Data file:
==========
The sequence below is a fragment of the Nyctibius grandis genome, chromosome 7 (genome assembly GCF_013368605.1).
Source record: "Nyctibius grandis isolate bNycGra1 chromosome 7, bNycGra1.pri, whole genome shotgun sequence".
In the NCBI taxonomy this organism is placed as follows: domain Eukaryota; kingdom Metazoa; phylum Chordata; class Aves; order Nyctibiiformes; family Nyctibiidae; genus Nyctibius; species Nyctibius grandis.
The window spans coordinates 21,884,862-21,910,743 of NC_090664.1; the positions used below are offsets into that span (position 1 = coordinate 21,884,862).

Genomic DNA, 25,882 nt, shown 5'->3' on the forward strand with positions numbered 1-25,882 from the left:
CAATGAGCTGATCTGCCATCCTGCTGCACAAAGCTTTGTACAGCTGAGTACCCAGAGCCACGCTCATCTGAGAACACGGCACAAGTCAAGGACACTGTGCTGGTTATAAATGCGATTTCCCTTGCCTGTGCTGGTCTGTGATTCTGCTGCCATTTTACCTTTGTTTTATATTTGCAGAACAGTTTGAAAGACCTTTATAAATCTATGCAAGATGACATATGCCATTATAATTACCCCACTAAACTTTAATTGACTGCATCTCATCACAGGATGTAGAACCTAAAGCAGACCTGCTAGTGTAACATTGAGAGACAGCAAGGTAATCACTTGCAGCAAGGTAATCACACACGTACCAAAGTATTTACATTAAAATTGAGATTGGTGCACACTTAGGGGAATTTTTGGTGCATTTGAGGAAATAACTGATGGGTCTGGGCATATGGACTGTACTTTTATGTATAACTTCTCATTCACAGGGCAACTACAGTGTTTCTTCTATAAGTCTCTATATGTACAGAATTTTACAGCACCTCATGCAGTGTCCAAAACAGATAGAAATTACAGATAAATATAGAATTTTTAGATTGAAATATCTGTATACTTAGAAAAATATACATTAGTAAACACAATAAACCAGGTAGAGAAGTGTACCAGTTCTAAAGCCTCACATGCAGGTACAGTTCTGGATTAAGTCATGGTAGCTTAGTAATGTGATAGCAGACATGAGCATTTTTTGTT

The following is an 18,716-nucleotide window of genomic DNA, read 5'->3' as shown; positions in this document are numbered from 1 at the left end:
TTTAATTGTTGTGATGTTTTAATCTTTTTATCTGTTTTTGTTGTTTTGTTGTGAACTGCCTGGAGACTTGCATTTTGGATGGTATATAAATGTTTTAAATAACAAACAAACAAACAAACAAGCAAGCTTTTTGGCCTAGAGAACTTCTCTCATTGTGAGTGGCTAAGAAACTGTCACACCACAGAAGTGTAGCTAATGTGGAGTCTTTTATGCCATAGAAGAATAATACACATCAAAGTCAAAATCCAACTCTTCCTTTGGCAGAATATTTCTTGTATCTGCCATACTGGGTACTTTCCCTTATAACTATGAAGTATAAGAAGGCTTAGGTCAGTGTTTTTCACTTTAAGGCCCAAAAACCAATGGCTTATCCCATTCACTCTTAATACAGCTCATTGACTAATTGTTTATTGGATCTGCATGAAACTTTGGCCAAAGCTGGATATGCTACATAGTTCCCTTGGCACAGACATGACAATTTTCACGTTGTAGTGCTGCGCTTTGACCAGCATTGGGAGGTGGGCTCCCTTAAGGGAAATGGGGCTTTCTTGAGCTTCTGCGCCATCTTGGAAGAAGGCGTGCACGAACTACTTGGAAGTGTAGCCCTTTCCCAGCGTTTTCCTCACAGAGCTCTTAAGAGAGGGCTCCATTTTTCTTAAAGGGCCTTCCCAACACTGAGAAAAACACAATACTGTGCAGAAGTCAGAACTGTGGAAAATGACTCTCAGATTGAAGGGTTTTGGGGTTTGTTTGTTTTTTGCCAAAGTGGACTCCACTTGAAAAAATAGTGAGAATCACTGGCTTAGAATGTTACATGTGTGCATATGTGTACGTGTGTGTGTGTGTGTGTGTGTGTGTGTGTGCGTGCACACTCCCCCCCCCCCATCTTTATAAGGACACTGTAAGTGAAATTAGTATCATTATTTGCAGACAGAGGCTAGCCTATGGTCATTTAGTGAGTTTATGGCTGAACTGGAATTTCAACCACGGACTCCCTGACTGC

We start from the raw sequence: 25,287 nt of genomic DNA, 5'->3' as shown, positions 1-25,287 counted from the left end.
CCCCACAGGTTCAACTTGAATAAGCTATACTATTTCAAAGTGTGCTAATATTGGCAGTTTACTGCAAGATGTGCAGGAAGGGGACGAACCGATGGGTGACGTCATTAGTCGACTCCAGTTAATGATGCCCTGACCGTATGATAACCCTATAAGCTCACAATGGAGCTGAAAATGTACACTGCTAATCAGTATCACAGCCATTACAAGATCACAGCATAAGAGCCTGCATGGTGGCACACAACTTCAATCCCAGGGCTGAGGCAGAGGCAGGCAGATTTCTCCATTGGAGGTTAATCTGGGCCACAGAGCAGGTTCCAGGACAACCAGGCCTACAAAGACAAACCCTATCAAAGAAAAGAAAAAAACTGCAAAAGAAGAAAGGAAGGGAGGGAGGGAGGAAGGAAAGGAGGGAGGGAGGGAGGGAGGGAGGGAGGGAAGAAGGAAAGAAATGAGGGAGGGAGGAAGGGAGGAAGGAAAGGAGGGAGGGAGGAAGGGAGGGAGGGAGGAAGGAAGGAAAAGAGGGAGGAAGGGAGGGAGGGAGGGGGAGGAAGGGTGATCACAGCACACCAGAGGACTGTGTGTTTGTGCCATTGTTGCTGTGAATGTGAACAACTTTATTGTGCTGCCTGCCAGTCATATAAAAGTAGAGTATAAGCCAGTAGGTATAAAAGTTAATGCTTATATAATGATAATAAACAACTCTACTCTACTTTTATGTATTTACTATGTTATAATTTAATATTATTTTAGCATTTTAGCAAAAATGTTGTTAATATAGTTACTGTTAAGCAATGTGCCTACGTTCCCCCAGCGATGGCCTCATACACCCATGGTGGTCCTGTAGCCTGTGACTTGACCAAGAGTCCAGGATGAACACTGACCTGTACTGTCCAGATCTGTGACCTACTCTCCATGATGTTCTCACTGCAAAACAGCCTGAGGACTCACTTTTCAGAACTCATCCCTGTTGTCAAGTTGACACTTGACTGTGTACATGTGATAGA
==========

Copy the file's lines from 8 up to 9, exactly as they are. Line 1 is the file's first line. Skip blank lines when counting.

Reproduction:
TTTAATTGTTGTGATGTTTTAATCTTTTTATCTGTTTTTGTTGTTTTGTTGTGAACTGCCTGGAGACTTGCATTTTGGATGGTATATAAATGTTTTAAATAACAAACAAACAAACAAACAAGCAAGCTTTTTGGCCTAGAGAACTTCTCTCATTGTGAGTGGCTAAGAAACTGTCACACCACAGAAGTGTAGCTAATGTGGAGTCTTTTATGCCATAGAAGAATAATACACATCAAAGTCAAAATCCAACTCTTCCTTTGGCAGAATATTTCTTGTATCTGCCATACTGGGTACTTTCCCTTATAACTATGAAGTATAAGAAGGCTTAGGTCAGTGTTTTTCACTTTAAGGCCCAAAAACCAATGGCTTATCCCATTCACTCTTAATACAGCTCATTGACTAATTGTTTATTGGATCTGCATGAAACTTTGGCCAAAGCTGGATATGCTACATAGTTCCCTTGGCACAGACATGACAATTTTCACGTTGTAGTGCTGCGCTTTGACCAGCATTGGGAGGTGGGCTCCCTTAAGGGAAATGGGGCTTTCTTGAGCTTCTGCGCCATCTTGGAAGAAGGCGTGCACGAACTACTTGGAAGTGTAGCCCTTTCCCAGCGTTTTCCTCACAGAGCTCTTAAGAGAGGGCTCCATTTTTCTTAAAGGGCCTTCCCAACACTGAGAAAAACACAATACTGTGCAGAAGTCAGAACTGTGGAAAATGACTCTCAGATTGAAGGGTTTTGGGGTTTGTTTGTTTTTTGCCAAAGTGGACTCCACTTGAAAAAATAGTGAGAATCACTGGCTTAGAATGTTACATGTGTGCATATGTGTACGTGTGTGTGTGTGTGTGTGTGTGTGTGTGTGCGTGCACACTCCCCCCCCCCCATCTTTATAAGGACACTGTAAGTGAAATTAGTATCATTATTTGCAGACAGAGGCTAGCCTATGGTCATTTAGTGAGTTTATGGCTGAACTGGAATTTCAACCACGGACTCCCTGACTGC

We start from the raw sequence: 25,287 nt of genomic DNA, 5'->3' as shown, positions 1-25,287 counted from the left end.